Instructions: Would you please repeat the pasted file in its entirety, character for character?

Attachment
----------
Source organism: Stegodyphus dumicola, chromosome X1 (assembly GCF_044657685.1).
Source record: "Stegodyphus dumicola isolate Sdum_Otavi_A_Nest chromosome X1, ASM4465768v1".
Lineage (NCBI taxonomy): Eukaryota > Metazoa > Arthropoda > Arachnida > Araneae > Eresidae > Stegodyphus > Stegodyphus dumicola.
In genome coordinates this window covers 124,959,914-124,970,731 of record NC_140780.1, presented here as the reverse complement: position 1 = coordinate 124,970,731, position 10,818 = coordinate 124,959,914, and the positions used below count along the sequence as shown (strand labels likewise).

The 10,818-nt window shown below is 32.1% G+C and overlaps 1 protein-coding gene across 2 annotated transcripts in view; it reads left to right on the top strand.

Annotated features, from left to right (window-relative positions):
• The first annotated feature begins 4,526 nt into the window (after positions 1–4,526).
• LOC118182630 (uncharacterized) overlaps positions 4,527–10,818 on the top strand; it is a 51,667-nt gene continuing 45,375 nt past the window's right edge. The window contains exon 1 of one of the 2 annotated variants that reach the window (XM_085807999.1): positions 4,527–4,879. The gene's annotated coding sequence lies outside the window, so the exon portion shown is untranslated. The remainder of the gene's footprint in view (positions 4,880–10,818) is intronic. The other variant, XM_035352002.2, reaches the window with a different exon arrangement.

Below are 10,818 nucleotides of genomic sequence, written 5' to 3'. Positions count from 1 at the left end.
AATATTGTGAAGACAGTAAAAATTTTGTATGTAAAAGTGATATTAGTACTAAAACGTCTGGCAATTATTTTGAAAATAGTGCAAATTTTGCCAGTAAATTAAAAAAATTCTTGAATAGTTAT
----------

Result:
Source organism: Stegodyphus dumicola, chromosome X1 (assembly GCF_044657685.1).
Source record: "Stegodyphus dumicola isolate Sdum_Otavi_A_Nest chromosome X1, ASM4465768v1".
Lineage (NCBI taxonomy): Eukaryota > Metazoa > Arthropoda > Arachnida > Araneae > Eresidae > Stegodyphus > Stegodyphus dumicola.
In genome coordinates this window covers 124,959,914-124,970,731 of record NC_140780.1, presented here as the reverse complement: position 1 = coordinate 124,970,731, position 10,818 = coordinate 124,959,914, and the positions used below count along the sequence as shown (strand labels likewise).

The 10,818-nt window shown below is 32.1% G+C and overlaps 1 protein-coding gene across 2 annotated transcripts in view; it reads left to right on the top strand.

Annotated features, from left to right (window-relative positions):
• The first annotated feature begins 4,526 nt into the window (after positions 1–4,526).
• LOC118182630 (uncharacterized) overlaps positions 4,527–10,818 on the top strand; it is a 51,667-nt gene continuing 45,375 nt past the window's right edge. The window contains exon 1 of one of the 2 annotated variants that reach the window (XM_085807999.1): positions 4,527–4,879. The gene's annotated coding sequence lies outside the window, so the exon portion shown is untranslated. The remainder of the gene's footprint in view (positions 4,880–10,818) is intronic. The other variant, XM_035352002.2, reaches the window with a different exon arrangement.

Below are 10,818 nucleotides of genomic sequence, written 5' to 3'. Positions count from 1 at the left end.
AATATTGTGAAGACAGTAAAAATTTTGTATGTAAAAGTGATATTAGTACTAAAACGTCTGGCAATTATTTTGAAAATAGTGCAAATTTTGCCAGTAAATTAAAAAAATTCTTGAATAGTTAT